Australasian Science: Australia's authority on science since 1938

Devil Tumour Changing

By Stephen Luntz

The cancer that is killing Tasmanian devils is changing.

Little is known about the effects of the changes, but there is hope they may be used to fight the disease and possibly offer insights into human cancers.

In Proceedings of the Royal Society B, A/Prof Kathy Belov and Dr Beata Ujvari of the University of Sydney’s Faculty of Veterinary Science have revealed that samples of the tumour from 5 years ago and today show alterations in the methylation tags of certain genes, an important factor in epigenetics.

“Epigenetic changes can result in differences in how a gene is expressed without altering the DNA sequence. We found that in devil tumours these tags have been removed over time. There were more tags 5 years ago than there are now. This suggests that more genes have been switched off in today’s tumours than those in the past,” Belov says.

Epigenetic changes can cause a tumour to become more aggressive or slow its development, but Ujvari says it is not yet clear in which direction the changes are going. “It is known that in human cancers methylation changes as they adapt to their environment,” Ujvari says.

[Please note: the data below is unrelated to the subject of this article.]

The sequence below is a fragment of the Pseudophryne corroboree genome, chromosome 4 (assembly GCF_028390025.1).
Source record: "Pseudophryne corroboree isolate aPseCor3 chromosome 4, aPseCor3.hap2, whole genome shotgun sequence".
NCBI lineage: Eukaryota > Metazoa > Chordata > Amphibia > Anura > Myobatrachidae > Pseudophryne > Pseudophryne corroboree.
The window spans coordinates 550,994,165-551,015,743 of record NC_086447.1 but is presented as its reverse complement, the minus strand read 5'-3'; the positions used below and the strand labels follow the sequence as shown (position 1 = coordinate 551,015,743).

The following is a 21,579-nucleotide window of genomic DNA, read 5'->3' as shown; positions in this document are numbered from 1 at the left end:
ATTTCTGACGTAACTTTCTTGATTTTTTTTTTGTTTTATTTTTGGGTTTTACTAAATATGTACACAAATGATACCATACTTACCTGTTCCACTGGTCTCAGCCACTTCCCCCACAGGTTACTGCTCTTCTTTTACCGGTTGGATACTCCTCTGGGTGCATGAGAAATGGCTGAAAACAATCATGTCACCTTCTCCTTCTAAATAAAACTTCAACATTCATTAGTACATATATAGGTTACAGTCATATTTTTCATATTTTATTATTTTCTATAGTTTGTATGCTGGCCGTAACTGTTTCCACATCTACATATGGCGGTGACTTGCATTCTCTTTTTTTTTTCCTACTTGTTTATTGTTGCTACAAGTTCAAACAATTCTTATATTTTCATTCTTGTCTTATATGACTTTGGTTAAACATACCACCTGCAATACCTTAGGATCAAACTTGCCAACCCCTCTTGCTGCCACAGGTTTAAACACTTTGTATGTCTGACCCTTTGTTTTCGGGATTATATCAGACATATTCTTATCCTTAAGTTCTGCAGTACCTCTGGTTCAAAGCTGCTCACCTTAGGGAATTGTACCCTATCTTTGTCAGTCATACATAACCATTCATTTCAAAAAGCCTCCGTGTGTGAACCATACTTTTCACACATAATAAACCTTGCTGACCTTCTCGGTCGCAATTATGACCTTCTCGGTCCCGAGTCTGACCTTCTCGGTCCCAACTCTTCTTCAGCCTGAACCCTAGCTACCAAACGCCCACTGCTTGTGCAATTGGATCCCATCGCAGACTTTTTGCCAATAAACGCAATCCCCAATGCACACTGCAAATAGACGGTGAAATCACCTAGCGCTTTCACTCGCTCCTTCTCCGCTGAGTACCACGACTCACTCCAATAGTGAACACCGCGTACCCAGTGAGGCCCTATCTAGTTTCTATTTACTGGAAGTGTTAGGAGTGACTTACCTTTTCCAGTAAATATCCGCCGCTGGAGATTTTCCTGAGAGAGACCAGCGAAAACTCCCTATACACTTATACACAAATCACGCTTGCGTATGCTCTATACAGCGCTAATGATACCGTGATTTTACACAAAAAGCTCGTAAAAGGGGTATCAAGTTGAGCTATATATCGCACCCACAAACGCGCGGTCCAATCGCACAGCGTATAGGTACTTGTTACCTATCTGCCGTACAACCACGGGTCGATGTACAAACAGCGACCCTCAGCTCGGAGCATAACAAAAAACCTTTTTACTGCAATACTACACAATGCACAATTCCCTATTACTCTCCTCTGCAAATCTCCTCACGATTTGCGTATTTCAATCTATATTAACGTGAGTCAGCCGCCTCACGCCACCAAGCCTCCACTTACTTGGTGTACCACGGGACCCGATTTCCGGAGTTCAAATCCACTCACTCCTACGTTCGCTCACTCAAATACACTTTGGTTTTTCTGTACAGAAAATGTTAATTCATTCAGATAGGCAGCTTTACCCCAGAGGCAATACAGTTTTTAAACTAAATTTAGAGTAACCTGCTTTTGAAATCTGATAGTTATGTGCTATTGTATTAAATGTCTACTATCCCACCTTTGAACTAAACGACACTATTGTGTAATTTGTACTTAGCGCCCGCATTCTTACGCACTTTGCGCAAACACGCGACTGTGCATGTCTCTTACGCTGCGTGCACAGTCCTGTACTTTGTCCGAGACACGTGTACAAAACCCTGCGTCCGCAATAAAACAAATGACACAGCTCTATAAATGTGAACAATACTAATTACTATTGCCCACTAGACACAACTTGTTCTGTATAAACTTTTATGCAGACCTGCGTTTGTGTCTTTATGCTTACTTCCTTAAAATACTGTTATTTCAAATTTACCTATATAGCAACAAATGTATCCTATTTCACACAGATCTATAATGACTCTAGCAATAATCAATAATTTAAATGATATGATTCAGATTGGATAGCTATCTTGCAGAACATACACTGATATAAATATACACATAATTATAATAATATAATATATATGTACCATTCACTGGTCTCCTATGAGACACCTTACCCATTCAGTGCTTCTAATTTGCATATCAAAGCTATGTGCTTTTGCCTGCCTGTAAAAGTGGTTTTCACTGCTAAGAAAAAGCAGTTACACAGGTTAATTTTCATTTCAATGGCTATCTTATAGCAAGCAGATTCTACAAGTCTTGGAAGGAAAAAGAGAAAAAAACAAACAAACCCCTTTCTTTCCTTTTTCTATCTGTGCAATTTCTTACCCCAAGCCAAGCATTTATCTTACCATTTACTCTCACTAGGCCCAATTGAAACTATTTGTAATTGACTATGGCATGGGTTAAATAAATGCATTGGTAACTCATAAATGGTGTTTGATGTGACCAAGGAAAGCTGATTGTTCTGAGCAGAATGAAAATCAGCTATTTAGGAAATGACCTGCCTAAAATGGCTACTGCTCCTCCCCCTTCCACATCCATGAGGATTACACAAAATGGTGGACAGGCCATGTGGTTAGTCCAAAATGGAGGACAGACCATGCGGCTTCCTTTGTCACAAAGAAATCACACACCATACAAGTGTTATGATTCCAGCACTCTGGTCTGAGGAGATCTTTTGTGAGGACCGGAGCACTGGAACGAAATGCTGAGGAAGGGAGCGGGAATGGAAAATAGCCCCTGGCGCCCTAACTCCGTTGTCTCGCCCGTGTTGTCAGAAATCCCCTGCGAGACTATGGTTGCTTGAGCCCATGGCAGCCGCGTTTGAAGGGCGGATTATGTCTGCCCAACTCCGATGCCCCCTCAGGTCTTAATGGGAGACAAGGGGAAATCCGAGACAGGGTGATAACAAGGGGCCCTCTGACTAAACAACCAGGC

Besides devil facial tumour disease (DFTD), the one transmissible cancer known is found in dogs. It is believed this was once lethal but evolved to become benign, giving hosts a greater chance to transmit the tumour. Ujvari expects that with time the same thing would happen to DFTD, but adds: “There are millions of dogs in the world. We don’t have enough devils left for this to happen.”

The prospects for a vaccine against DFTD have been thought poor because the genome is so similar to that of the devils themselves that any immune response would trigger autoimmune effects. However, Ujvari says that “it might be possible to develop an epigenetic marker specific to the tumour, allowing the immune response to not affect other tissues.”

Epigenetic reversal has been used in the treatment of some human cancers, avoiding the side-effects of chemotherapy, and such an approach may prove practical for DFTD once it is known which changes make the disease more and less aggressive.

DFTD’s unusual nature makes it a powerful research tool. By responding to varying environments in different hosts it may offer insight into how other cancers respond to incomplete chemotherapy.